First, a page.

2013 brought equal marriage to the shores of the UK, and the gays were saved! Well not really. Or not much at all? Same-sex marriage legislation was a momentous achievement last year, and in this first installment of a three-part crash course in UK LGBT politics for 2014 we’ll explore what’s happened, where we go from here and why it matters.
In England and Wales, the Marriage (Same Sex Couples) Bill passed with significant majority votes in both the House of Commons and House of Lords and was granted Royal Assent on 17 July 2013. In Scotland, the Marriage and Civil Partnerships Bill passed Stage 1 (of 3) on 20 November. In Northern Ireland, however, the Assembly has repeatedly voted against marriage rights for same-sex couples and the Democratic Unionist Party has made clear that it does not intend to legislate on same-sex marriage in this term.
Same-sex civil partnerships, which offer similar legal protections to marriage, have been recognised under the Civil Partnership Act in all four countries in the UK since 2005. With the legalisation of same-sex marriage, the government has promised a full review and public consultation of this Act, including whether it should be extended to opposite-sex couples.
What’s coming up next?
Same-sex marriages in England and Wales will be able to take place from 29 March 2014, while those with existing civil partnerships will be able to “convert” them to marriages by the end of the year.
What’s at stake?
The England and Wales Act leaves much to be desired with regard to:
- Transphobia: The “spousal veto” requires that a married trans* person obtain the consent of their spouse to “continue” their marriage upon applying for a Gender Recognition Certificate. This places trans* people at the mercy of spouses who are frequently hostile: a 2013 survey that found that 44% of trans* respondents have had their partners or spouses actively attempt to prevent them from transitioning, while 29% stated that a spouse has made divorce difficult. Why the spousal clause, then? The government argues that it would be unfair for a marriage to be converted from an opposite-sex one to a same-sex one without the spouse’s consent. This isn’t only an ethical issue but a legal one: opposite-sex marriages, governed by the Marriage Act 1949, are still legally distinct (and thus accorded different rights) from same-sex ones covered by this new Act. But the “veto” exists also simply because of transphobia – clearly the sanctity of the institution of marriage trumps trans* people’s right to self-determination.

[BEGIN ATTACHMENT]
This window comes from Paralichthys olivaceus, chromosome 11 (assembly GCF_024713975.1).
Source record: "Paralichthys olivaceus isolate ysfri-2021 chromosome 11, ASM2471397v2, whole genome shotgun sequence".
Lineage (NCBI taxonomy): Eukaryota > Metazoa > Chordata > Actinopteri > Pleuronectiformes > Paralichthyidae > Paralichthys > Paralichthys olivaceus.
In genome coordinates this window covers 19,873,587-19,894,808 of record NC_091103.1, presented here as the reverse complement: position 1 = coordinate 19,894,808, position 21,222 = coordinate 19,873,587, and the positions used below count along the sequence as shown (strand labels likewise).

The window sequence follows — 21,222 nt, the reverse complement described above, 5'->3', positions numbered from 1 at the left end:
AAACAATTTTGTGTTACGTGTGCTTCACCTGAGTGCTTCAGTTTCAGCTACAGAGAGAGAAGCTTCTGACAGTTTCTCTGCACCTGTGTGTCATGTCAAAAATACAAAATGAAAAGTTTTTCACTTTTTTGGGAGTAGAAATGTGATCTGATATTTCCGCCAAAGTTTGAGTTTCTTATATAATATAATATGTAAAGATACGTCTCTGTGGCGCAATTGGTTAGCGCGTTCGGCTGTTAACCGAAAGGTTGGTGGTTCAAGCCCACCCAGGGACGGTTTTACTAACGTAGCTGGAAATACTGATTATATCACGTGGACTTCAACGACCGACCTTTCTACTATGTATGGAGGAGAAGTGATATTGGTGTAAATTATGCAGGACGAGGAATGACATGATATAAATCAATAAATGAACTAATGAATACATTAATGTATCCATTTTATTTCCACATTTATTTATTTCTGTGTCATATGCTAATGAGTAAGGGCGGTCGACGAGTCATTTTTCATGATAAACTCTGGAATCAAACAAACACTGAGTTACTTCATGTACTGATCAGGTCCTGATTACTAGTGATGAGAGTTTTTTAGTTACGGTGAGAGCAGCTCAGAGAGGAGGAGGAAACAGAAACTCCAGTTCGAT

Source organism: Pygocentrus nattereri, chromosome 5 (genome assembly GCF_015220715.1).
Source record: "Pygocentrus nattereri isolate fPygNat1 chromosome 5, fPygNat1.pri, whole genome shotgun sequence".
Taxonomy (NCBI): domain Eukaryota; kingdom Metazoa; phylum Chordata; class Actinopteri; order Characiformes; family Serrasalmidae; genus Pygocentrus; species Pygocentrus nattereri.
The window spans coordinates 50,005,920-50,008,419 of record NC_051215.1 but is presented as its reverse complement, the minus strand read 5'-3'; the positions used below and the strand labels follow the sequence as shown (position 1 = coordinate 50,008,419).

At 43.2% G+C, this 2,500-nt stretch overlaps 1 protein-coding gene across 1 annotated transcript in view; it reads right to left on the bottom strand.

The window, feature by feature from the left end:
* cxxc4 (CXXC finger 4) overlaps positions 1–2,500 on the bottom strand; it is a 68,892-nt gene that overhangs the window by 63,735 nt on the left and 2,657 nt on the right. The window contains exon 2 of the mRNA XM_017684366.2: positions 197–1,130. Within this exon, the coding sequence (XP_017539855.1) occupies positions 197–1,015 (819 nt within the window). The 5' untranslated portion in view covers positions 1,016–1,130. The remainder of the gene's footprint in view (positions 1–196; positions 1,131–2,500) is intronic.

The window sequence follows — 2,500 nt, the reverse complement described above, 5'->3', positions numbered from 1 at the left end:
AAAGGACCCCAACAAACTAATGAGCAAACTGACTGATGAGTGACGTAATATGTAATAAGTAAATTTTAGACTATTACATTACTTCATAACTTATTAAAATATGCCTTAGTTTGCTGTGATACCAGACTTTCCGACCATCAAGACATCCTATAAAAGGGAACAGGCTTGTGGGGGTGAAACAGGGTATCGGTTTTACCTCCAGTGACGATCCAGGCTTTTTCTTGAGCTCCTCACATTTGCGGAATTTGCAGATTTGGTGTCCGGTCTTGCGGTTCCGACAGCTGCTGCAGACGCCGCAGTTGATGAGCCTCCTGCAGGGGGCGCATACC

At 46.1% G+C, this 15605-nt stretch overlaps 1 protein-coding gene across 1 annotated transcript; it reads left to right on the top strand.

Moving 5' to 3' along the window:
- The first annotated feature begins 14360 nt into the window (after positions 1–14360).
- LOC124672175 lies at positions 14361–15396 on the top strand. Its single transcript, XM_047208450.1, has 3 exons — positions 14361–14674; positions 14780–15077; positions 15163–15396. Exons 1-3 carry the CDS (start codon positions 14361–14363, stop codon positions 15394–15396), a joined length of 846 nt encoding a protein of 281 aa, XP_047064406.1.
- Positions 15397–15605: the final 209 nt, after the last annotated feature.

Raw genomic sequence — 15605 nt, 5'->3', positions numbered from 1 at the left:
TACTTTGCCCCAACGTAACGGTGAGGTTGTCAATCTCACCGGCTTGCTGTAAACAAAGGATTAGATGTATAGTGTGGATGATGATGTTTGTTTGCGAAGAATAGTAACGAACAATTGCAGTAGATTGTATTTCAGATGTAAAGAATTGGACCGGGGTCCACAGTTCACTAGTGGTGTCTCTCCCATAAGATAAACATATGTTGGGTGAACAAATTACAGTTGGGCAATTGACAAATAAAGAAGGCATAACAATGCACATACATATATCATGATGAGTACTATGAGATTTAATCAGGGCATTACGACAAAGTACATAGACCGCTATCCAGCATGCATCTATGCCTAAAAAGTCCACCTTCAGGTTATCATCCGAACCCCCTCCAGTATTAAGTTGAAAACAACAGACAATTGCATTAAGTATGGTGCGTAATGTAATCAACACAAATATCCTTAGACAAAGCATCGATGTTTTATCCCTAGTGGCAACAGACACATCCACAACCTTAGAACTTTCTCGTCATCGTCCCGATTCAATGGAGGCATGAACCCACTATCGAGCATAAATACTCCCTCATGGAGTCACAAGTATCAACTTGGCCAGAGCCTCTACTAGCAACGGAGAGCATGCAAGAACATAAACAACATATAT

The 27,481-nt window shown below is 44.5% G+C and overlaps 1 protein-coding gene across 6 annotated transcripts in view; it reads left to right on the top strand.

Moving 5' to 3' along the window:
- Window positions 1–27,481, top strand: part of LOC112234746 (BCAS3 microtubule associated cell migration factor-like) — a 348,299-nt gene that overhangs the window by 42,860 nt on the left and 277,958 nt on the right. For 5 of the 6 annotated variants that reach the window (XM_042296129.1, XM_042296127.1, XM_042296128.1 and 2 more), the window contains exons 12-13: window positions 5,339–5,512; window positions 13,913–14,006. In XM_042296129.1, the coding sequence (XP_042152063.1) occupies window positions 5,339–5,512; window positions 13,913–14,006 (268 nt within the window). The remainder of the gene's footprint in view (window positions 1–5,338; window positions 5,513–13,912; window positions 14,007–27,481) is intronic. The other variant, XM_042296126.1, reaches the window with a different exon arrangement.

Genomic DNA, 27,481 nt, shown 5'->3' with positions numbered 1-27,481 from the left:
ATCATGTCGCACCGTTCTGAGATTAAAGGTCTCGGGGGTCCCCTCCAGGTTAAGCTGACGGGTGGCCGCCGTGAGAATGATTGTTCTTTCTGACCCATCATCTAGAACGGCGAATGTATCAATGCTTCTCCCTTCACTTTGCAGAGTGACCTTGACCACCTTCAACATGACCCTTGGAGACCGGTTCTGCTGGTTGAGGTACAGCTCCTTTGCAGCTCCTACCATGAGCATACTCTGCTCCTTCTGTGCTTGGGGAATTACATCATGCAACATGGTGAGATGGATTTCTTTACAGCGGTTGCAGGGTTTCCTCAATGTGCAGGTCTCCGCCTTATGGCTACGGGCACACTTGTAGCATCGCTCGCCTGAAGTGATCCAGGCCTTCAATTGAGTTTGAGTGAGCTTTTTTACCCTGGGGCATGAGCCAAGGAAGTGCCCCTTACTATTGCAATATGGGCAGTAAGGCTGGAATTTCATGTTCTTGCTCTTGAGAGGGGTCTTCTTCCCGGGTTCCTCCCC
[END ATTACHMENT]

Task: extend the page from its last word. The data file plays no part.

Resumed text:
- Religious Exemptions: Outside of grousing from Tory backbenchers, opposition to same-sex marriage legislation came mostly from religious factions (with the exception of Quakers and the Liberal and Reform synagogues). While religious institutions are now free to choose whether or not they wish to perform same-sex marriages, the Church of England and Church in Wales are explicitly banned from doing so. Ministers cannot be punished for refusing to wed same-sex couples, but can be punished for agreeing to do so. This not only continues institutionalised homophobia, particularly penalising Anglicans, but is a rather bizarre take on “religious freedom.”
- Neoliberalism: It is not a happy coincidence or surprisingly progressive that a Conservative government passed same-sex marriage. Marriage is in itself a conservative ideal, tied to one dominant idea of what relationships and families should look like and a particularly useful tool to privatise systems of care when the government is simultaneously attempting to withdraw state provision of welfare. What’s been missing from the debate on same-sex marriage is how the benefits of civil marriage are often strongly demarcated by class: what’s celebrated as “equality” in immigration rights for LGBT people, for example, is only open to same-sex couples in which the citizen spouse earns at least £18,600 a year, which 47% of people in employment in the UK do not. The problem is not just that pension payments are unequal between opposite-sex and same-sex couples – it’s that these provisions are linked to marital status at all.
“I don’t support gay marriage despite being a Conservative. I support gay marriage because I am a Conservative.”
— UK Prime Minister David Cameron
The Peter Tatchell Foundation and Equal Love Campaign have promised to lobby against some discriminatory aspects of the existing legislation if/when the government’s review of the Civil Partnership Act begins, but since same-sex marriages are a done deal at this point, it’s hard to imagine a strong, coordinated reform movement any time soon. It’s also unlikely that we’ll see the fervour of the gay marriage lobby transferred to other LGBT causes, such as homo/transphobic bullying and youth homelessness.
However, there is perhaps hope to be found in similar debates in Scotland. Unsurprisingly, the Church of Scotland and Catholic Church stand opposed to same-sex marriage legislation. As in England and Wales, religious bodies can “opt-in” to perform same-sex wedding rites and will not be coerced to do so, but thus far there is no indication that there will be a blanket ban similar to the one placed on the Church of England and Church in Wales. Additionally, the Equality Network believes that there is strong support among MSPs for five proposed amendments to the Bill that would more fully realise the rights of trans* and intersex people.
Stay tuned for the next installment of this mini-series on UK LGBT politics!